When we think of alligators — even ones that haven’t reached maturity — we think of ruthless killing machines, reptiles whose formidable jaws can injure or kill almost any prey, including humans.
What we don’t think of them as is helpless. Yet, in Seminole County, Florida, people spent weeks searching for an immature female who would have been all but dead were it not for the intervention of animal lovers.
According to WESH-TV, the first reports of the injured animal came late last month at a park in Sanford, Florida called Wilson’s Landing.
“The picture of the alligator is hard to wrap your head around. It shows a gator with its snout torn or sliced off just below the eyeballs. With the top half of its jaw missing, you see most of the gator’s tongue,” the TV station reported.
The animal was found by an unidentified Seminole County woman.
“I think an image like this, missing the whole part of your face, is very shocking,” said Kim Titterington, a licensed wildlife rehabilitator.
WARNING: The following post contains graphic footage that some viewers will find offensive.
“We will never know who or what did this to the poor alligator. Some think the injury is from another gator; some think it’s from a propeller; I think it might a snare trap injury,” wrote Katrina Shadix, a director at the Foundation for Florida Environmental Protection, in a Facebook post in late August.
“When help arrived, the injured alligator jumped back into the water when they approached. The licensed HUMANE trapper went into the shallow water to try to get him, but then the gator swam into the larger, deeper part,” the post continued.
“This afternoon I messaged with Jerry, the only person in the Seminole County allowed to catch and possess any alligator,” she added. “FWC Law enforcement is handling this and went out twice today to look for the little gator.”
Titterington said that there were several reasons why the gator may have lost its upper jaw: a fight with another gator, a trap (as mentioned by Shadix) or a boat propeller. However, she told WESH she thought the propeller theory was unlikely because the gator would have heard the boat coming.
“Folks have put the word out on social media, trying to get the gator help. Trappers and, apparently, Florida Fish and Wildlife Conservation Commission officials have tried to catch it, but the gator is elusive,” WESH noted in its Sept. 8 report.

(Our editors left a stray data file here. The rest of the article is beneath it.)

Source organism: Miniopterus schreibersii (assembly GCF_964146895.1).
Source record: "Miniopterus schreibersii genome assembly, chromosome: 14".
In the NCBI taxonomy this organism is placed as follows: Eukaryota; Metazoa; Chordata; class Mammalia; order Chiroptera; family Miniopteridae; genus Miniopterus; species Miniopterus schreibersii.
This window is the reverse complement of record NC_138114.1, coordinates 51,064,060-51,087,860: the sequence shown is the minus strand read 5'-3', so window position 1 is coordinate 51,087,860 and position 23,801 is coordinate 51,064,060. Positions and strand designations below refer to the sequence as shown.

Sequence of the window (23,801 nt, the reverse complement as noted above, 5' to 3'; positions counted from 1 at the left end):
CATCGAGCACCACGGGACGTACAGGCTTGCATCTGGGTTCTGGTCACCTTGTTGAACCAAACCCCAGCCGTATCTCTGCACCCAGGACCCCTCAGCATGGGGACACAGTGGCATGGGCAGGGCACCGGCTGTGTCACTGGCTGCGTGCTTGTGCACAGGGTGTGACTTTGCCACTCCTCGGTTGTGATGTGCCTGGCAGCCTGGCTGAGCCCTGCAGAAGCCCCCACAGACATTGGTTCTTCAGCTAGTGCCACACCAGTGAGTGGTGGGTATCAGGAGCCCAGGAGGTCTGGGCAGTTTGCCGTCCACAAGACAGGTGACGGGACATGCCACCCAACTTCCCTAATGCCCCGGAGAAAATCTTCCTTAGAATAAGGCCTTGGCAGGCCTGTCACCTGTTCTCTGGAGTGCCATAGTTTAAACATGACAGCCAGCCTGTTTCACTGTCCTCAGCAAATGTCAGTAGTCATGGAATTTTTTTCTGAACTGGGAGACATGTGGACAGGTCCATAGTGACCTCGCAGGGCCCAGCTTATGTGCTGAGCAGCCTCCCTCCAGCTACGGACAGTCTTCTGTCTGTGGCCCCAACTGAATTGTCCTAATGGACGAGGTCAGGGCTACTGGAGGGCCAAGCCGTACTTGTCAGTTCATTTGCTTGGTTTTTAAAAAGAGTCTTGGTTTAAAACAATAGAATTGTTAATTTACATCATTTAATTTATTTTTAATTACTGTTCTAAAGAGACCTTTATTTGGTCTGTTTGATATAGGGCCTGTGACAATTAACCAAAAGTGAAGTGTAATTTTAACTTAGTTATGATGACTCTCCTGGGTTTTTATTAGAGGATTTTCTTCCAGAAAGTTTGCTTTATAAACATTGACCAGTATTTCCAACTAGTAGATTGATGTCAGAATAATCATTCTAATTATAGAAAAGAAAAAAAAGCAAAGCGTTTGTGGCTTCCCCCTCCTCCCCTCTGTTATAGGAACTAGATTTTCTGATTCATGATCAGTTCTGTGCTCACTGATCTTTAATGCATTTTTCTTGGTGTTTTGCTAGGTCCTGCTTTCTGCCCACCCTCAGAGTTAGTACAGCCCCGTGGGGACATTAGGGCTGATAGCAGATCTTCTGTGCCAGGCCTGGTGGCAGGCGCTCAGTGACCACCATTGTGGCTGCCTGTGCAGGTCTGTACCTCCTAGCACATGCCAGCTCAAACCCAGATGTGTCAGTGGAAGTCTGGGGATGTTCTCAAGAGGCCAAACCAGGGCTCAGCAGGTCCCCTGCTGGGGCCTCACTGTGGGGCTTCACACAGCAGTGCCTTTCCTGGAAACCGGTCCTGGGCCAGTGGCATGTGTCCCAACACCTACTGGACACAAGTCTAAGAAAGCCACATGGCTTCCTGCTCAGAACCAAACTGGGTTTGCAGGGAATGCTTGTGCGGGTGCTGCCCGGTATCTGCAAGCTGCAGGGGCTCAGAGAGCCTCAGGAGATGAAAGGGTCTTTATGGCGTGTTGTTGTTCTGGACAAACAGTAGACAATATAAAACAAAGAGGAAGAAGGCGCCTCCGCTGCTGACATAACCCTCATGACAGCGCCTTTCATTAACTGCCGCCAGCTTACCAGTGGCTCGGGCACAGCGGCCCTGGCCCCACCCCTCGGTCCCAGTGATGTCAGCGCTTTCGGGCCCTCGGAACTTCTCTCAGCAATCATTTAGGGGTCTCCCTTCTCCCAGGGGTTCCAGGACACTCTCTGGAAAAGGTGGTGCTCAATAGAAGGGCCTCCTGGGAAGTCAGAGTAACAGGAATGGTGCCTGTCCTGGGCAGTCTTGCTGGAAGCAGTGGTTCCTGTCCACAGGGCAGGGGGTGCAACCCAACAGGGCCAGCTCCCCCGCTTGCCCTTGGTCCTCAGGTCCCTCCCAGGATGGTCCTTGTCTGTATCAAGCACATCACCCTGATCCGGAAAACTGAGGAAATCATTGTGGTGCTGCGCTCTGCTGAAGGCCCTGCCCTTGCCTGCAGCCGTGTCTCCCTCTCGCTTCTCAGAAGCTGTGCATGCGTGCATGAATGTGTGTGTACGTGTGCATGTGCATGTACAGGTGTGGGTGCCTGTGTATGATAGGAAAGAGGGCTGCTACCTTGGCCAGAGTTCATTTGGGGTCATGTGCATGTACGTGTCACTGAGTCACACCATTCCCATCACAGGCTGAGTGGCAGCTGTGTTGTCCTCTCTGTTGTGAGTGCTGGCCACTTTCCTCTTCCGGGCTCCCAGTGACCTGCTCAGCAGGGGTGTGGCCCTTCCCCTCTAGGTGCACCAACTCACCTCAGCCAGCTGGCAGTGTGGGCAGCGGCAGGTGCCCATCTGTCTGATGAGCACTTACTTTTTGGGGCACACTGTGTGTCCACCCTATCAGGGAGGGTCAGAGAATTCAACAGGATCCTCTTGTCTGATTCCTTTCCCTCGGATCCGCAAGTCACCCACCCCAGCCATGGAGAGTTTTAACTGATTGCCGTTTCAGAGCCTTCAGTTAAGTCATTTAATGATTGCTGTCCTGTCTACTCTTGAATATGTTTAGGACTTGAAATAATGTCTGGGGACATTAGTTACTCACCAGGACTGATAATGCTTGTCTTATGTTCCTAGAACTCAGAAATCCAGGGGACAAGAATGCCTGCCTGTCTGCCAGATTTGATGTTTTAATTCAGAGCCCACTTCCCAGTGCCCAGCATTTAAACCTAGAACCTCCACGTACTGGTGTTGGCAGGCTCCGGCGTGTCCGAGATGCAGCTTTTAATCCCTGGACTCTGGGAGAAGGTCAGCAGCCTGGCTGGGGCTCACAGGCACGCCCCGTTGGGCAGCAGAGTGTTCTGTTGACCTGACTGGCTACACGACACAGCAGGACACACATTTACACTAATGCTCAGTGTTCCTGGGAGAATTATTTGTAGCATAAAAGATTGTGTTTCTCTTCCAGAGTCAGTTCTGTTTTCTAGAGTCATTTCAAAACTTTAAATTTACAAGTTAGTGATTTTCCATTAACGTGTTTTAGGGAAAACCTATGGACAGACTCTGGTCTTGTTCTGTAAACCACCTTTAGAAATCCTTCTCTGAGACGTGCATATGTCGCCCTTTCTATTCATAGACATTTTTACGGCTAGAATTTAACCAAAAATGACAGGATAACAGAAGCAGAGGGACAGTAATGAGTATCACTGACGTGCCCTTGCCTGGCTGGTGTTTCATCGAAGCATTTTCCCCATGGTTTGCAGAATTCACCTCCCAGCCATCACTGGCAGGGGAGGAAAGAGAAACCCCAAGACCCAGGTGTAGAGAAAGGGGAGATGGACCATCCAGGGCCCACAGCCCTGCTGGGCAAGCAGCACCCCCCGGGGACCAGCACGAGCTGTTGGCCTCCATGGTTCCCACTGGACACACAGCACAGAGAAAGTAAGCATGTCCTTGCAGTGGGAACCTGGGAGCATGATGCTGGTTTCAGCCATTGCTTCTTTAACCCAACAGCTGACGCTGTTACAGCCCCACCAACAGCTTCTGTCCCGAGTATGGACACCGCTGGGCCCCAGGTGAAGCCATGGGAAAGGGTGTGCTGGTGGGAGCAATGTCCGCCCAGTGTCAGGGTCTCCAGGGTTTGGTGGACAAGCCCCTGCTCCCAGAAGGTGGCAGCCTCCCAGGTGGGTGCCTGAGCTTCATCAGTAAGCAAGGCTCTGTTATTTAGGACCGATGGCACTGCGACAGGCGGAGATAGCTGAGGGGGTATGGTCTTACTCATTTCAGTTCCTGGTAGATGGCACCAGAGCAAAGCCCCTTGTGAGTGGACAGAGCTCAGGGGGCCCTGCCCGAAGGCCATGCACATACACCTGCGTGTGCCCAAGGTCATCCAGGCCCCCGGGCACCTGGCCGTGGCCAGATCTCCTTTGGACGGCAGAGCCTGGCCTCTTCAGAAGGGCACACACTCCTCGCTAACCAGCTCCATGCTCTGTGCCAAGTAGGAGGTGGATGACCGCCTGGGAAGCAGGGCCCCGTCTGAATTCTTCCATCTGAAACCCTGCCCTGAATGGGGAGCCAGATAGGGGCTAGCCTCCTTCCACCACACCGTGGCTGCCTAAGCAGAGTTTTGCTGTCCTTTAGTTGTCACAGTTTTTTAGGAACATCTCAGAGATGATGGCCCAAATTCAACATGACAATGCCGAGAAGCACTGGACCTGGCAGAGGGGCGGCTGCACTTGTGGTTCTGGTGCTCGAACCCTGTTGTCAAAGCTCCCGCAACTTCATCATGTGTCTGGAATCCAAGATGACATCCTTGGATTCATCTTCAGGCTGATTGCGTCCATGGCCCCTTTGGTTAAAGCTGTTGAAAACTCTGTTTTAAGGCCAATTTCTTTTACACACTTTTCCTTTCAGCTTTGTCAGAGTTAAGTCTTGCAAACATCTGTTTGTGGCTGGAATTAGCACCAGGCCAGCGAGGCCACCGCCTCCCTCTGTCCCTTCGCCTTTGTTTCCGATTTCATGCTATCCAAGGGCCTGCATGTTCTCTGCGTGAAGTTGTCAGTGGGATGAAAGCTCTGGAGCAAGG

“Titterington says for now, the gator is feeding off bugs in the lake and whatever else it can suck in with half a jaw. But as it grows, Titterington fears that won’t be enough.”
Thankfully, on Friday, WESH was able to report the good news: “The search is over.”
“The little half-snout gator that’s been an internet sensation was caught by a trapper on Friday and now is in its forever home, Gatorland,” the station reported. “Gatorland Park Director Mike Hileman says the gator is living large.”
“We’ve moved her into her own little bungalow,” Hileman told the station regarding the injured gator.
Gatorland Orlando, which “rescues alligators and lets them live out their lives in our giant lakes,” welcomed its newest addition with a Facebook post of their own.
“She had basically no chance of surviving in the wild with such a severe injury. Here at Gatorland, our dedicated team will give her lots of loving care to live out her life in Alligator Paradise,” they said.
According to WOFL-TV, the alligator appears to be about four or five years old — about halfway to reaching maturity for the species.
“She looks like she had a hard time,” said Gatorland’s Savannah Boan.
“The trapper that actually snagged her was a gentleman named Jerry. And Jerry said he thought it might look like a propeller got her.”
The rescue service added that due to the amount of healing the wound from the severed jaw had undergone, Gatorland’s experts believe the reptile was living like that for at least six months, surviving on insects and small amphibians like snails and frogs.
“Alligators and crocodiles are amazing survivors,” Boan said. “They can survive almost anything.”
Granted, this gator hadn’t reached the size where it could kill almost anything — but it was getting there. Now, thanks to some of the humans that could have potentially been its prey, it will live out its days in something resembling comfort. Talk about a reversal of fortune.
This article appeared originally on The Western Journal.
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